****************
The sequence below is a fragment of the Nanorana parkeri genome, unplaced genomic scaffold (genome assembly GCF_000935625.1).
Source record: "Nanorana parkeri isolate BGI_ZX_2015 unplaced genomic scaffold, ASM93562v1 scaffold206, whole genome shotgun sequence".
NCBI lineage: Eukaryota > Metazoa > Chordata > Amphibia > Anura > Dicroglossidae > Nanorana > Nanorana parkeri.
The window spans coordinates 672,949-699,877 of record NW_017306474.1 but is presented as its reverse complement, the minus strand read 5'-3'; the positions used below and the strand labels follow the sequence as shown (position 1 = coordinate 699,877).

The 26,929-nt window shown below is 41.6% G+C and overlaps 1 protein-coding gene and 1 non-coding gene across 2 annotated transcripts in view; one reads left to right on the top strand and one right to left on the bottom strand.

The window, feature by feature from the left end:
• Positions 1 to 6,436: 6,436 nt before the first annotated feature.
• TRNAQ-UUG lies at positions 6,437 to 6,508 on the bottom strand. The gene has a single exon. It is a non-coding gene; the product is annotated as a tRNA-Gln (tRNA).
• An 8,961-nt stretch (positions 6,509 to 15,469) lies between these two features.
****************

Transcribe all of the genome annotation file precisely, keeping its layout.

The sequence below is a fragment of the Nanorana parkeri genome, unplaced genomic scaffold (genome assembly GCF_000935625.1).
Source record: "Nanorana parkeri isolate BGI_ZX_2015 unplaced genomic scaffold, ASM93562v1 scaffold206, whole genome shotgun sequence".
NCBI lineage: Eukaryota > Metazoa > Chordata > Amphibia > Anura > Dicroglossidae > Nanorana > Nanorana parkeri.
The window spans coordinates 672,949-699,877 of record NW_017306474.1 but is presented as its reverse complement, the minus strand read 5'-3'; the positions used below and the strand labels follow the sequence as shown (position 1 = coordinate 699,877).

The 26,929-nt window shown below is 41.6% G+C and overlaps 1 protein-coding gene and 1 non-coding gene across 2 annotated transcripts in view; one reads left to right on the top strand and one right to left on the bottom strand.

The window, feature by feature from the left end:
• Positions 1 to 6,436: 6,436 nt before the first annotated feature.
• TRNAQ-UUG lies at positions 6,437 to 6,508 on the bottom strand. The gene has a single exon. It is a non-coding gene; the product is annotated as a tRNA-Gln (tRNA).
• An 8,961-nt stretch (positions 6,509 to 15,469) lies between these two features.